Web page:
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Welsh residents to decide on recreation tax in April

Last Modified: Tuesday, December 03, 2013 9:29 PM

By Doris Maricle / American Press

WELSH — The Board of Aldermen on Tuesday voted to put a new 10-year, half-cent sales tax on the April 5 ballot.

The tax would help fund recreation maintenance, operations and improvements.

The council also considered a half cent general sales tax for the town’s general fund to help with a revenue shortfall, but called for the recreation tax after hearing from concerned residents, most who supported a recreation tax.

“We are all concerned about recreation and our children,” Mayor Carolyn Louviere said. “We come form a small town that is very limited in what we can do.”

The tax would generate nearly $200,000 annually for the town’s parks and recreation department which currently has an annual budget of $153,000.

Alderman Charles Drake said the funds would be used to “help support recreation and getting it where it needs to be.”

“We have been struggling for years,” Drake said. “Our kids are our future and it’s time we put our money where our mouth is.”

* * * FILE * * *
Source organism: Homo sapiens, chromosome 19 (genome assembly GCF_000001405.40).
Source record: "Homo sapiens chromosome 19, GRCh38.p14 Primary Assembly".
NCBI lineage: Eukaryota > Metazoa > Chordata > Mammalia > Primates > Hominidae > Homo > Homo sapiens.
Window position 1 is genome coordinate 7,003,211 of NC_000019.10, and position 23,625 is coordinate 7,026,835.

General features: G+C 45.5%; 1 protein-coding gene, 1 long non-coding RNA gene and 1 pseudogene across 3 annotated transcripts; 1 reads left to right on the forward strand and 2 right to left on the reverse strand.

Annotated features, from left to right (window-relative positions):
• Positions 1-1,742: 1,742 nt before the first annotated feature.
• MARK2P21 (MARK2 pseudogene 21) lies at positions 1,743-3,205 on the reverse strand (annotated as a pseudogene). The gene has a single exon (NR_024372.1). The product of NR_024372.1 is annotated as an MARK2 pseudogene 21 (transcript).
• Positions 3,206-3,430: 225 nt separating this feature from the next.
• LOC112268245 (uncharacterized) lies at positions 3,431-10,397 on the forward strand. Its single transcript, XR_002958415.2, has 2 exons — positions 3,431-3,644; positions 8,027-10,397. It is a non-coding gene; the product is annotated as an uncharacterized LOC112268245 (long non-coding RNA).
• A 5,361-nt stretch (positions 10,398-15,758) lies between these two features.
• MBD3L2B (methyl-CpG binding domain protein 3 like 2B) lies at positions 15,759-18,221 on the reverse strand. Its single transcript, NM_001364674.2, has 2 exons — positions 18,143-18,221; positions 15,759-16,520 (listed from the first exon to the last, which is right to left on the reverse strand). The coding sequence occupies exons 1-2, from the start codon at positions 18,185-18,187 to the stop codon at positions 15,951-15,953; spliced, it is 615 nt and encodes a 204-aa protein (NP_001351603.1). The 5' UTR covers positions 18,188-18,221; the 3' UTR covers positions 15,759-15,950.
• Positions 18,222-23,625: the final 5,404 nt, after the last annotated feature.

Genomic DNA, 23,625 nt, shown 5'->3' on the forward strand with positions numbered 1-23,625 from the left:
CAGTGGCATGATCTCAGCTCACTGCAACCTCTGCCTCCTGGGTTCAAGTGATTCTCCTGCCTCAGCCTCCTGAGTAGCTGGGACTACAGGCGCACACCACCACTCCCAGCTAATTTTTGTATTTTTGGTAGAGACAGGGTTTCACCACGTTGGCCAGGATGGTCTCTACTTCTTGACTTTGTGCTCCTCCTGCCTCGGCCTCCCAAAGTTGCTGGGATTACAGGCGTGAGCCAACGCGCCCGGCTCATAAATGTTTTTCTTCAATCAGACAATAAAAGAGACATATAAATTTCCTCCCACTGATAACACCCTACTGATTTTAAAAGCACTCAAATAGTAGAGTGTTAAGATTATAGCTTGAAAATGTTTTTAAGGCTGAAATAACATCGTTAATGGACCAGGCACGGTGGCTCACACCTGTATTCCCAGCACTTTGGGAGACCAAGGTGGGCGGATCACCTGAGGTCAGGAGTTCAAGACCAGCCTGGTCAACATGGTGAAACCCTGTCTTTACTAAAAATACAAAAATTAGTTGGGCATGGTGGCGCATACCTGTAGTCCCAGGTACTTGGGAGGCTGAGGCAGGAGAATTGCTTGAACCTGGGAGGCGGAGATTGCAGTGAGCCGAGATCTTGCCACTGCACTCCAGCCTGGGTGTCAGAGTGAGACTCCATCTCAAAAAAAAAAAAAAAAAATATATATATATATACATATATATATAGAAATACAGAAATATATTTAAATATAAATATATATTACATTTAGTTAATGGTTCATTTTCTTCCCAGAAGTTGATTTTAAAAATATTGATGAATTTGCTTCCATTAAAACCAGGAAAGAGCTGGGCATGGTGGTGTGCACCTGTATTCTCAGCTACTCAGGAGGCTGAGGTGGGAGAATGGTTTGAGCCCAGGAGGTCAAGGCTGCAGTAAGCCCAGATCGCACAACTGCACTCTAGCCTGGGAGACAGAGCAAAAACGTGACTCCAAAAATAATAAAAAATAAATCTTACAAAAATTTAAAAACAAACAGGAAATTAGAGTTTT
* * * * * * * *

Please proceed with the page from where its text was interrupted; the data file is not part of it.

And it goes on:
The town could use the funds to improve the tennis courts, get better sports equipment for youth and maintain its walking trails and ball fields, he said. The town is also looking at installing water splash pads for children.

The tax would also help keep youth in Welsh for recreation. Currently youth are having to drive to Jennings, Lafayette and Lake Charles to play tennis and participate in recreation programs not available locally, he said.

“I’m 100 percent for the recreation department and don’t know why anyone would vote no,” resident Brooke Luntsford said voicing support for the proposal. “I think a recreation tax would be wonderful because we need some more things in town for our kids.”

Resident Vickie Ford disagreed saying now is not a time to call for a new tax.

“I don’t agree with any tax with the economy so depressed,” Ford said, adding that any shortfall in the town’s budget should be a “creative endeavor” with businesses and schools helping to generate taxes instead.

“I know times are tough, but I just think the investment we are going to make with our kids and adults in recreation is worth it,” former physical education teacher and coach Penny Hayes. “I don’t see how we can’t push it forward.”

Hayes said there is “so much” that can be done with recreation and volunteered her time to help with programs.

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